-The Heart-
-Matthew T. Ross-

24 by 18 limited edition signed gallery canvas print 1 of 5 Sold
24 by 18 limited edition signed gallery canvas print 2 of 5 $648

Of all of our viscera, the heart receives the most praise and attention from artists, musicians, and authors. This admiration began as far back as Aristotle, who called it “the most important organ of the body”. He thought the brain was merely there to prevent the heart from over-heating. As our understanding of anatomy has improved, we’ve learned that a lot of the functions early peoples attributed to the heart were really controlled by the brain. Functions such as the control of our emotions, thoughts and reasoning. And so, while the heart may not deserve all of the accolades people bestow on it, it is an amazing piece of biological machinery. The heart keeps energy, heat and oxygen flowing throughout our body. The beat of our hearts is a constant reminder of our continued existence on the earth. The earth spins and our heart beats. There are few things as wonderful as feeling the heartbeat of a loved one, thus connecting you to the direct physicality of their life. Every beat containing the strength and fragility of that life. Even though our hearts will stop beating long before the earth stops spinning, that deep thumping is a reminder that we are cells working and clinging together to hold our shape for as many spins of the earth as they can muster.

 The Heart is a work of digital art created as part of my series on anatomy. The style of the series is meant to change in appearance depending on the viewer's perspective. When standing away from the artwork, the "cells" of the heart blend together creating a cohesive image, but as you approach it the individual curves and circles that make up the heart become apparent. To understand anything, you must zoom in and explore the individual units that coalesce into some greater whole. The cell was discovered in 1665, however it wasn't until 1839 that cell theory stated that all living organisms are made up of individual units.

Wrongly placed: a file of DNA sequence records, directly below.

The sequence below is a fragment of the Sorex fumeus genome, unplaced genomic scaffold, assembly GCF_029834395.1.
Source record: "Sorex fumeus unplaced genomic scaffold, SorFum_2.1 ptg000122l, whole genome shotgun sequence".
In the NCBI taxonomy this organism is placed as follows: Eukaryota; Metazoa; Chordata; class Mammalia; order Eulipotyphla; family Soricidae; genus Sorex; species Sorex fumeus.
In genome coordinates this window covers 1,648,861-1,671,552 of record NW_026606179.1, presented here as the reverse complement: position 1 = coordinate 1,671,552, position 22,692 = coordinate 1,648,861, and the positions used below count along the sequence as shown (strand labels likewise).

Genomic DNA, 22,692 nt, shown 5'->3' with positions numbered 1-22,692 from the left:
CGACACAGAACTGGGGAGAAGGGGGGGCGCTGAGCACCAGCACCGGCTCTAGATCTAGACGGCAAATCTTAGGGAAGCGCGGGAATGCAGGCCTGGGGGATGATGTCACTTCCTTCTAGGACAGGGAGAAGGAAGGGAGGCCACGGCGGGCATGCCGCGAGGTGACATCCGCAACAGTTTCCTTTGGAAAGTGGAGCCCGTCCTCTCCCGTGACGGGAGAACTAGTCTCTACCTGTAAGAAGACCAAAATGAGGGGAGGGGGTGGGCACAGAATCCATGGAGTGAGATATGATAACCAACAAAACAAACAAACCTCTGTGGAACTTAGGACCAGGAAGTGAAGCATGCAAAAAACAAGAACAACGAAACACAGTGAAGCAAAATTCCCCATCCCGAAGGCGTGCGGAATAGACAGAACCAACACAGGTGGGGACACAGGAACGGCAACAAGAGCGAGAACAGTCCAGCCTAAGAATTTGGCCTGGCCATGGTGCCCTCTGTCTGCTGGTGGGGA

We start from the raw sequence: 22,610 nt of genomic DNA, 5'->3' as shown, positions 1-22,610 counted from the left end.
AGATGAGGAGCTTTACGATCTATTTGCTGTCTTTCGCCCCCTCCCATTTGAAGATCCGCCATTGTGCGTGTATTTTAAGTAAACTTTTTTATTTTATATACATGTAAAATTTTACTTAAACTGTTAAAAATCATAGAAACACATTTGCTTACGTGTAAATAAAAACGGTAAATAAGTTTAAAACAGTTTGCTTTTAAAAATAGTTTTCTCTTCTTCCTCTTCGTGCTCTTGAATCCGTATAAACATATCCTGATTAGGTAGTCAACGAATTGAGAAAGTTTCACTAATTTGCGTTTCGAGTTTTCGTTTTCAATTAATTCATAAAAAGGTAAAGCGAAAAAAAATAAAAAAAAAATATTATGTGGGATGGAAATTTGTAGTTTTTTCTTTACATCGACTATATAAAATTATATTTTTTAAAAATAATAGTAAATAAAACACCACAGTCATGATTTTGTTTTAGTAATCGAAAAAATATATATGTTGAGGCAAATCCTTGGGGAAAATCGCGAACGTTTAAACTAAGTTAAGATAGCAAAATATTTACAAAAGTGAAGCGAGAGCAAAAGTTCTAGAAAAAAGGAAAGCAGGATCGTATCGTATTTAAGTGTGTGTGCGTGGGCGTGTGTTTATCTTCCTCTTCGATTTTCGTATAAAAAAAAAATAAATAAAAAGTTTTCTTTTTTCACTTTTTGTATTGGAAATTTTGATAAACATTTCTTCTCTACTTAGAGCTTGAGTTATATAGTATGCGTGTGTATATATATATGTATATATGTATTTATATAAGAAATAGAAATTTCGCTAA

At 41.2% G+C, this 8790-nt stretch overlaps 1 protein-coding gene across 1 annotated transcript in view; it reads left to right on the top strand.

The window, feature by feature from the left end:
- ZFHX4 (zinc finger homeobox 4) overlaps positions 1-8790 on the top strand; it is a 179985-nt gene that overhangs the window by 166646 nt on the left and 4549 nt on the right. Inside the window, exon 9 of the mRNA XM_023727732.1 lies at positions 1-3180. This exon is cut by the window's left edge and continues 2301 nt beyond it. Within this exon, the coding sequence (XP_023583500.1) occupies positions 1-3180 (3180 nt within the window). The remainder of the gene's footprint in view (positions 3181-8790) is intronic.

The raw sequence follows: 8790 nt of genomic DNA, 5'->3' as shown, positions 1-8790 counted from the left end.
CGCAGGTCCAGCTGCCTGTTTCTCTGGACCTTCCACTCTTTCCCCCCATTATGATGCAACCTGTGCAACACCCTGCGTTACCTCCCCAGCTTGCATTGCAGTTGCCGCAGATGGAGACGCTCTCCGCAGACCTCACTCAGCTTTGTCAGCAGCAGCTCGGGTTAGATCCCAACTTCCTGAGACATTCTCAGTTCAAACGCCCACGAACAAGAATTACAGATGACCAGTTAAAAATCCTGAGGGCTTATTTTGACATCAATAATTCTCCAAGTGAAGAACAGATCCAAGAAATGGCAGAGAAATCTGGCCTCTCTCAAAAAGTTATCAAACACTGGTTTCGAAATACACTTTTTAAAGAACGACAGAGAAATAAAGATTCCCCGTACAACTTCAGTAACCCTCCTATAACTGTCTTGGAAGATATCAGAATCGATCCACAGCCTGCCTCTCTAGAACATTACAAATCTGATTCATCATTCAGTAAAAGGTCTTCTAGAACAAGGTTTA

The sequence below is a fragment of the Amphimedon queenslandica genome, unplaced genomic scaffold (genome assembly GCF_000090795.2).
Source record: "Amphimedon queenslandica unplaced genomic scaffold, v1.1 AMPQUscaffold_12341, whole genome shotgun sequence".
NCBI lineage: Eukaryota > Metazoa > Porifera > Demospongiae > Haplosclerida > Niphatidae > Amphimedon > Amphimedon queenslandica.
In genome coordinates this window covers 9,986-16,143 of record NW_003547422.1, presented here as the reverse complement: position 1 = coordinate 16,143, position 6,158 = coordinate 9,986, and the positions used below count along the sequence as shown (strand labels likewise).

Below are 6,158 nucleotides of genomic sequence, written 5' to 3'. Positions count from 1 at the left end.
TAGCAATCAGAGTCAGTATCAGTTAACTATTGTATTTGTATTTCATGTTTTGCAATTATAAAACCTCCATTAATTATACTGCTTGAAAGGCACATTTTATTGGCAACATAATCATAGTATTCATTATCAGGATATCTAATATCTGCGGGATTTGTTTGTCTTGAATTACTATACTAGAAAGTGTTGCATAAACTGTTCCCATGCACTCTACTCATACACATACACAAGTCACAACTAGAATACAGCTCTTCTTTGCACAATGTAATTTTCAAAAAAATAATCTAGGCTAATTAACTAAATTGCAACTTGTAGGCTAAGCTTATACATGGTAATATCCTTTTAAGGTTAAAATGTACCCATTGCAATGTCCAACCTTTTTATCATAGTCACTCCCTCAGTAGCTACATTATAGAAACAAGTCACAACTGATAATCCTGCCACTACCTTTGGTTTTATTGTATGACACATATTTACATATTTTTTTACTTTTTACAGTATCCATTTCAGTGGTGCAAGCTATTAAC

The heart in the image is made up of about 12,800 individually drawn "cells", while there are an estimated 2 billion muscle cells that make up the actual human heart.

The anatomy is based on Plate 505 of the anatomical illustrations of Henry Vandyke Carter first published in Grays' Anatomy in 1858. The heart as he drew it was perhaps a little too elongated, but for the most part accurate. As I have drawn it, the image would need to be rotated approximately 25 degrees counter-clockwise to represent it's position in the chest cavity.

The colors are sampled from images of the "Orion Nebula" taken by the Hubble telescope. On either side of the mass spectrum lies awe, beauty and terror at the tiny bits that make up ourselves and the grandness of the universe we live in. It is up to the artist as much as it is to the scientist to explore our place among this continuum. As we have explored this continuum it has only grown wider as a result of that exploration, but we have always been the better for it.

Below you will find a video showing a time-lapse of the drawing process:

Image Information:
Number of strokes: ~12,080 strokes make up the heart itself
Image Medium: Vector
Image References: Plate 505 The anatomical illustrations of Henry Vandyke Carter first published in Grays' Anatomy in 1858.
Colors sampled from: Orion Nebula taken by the Hubble Telescope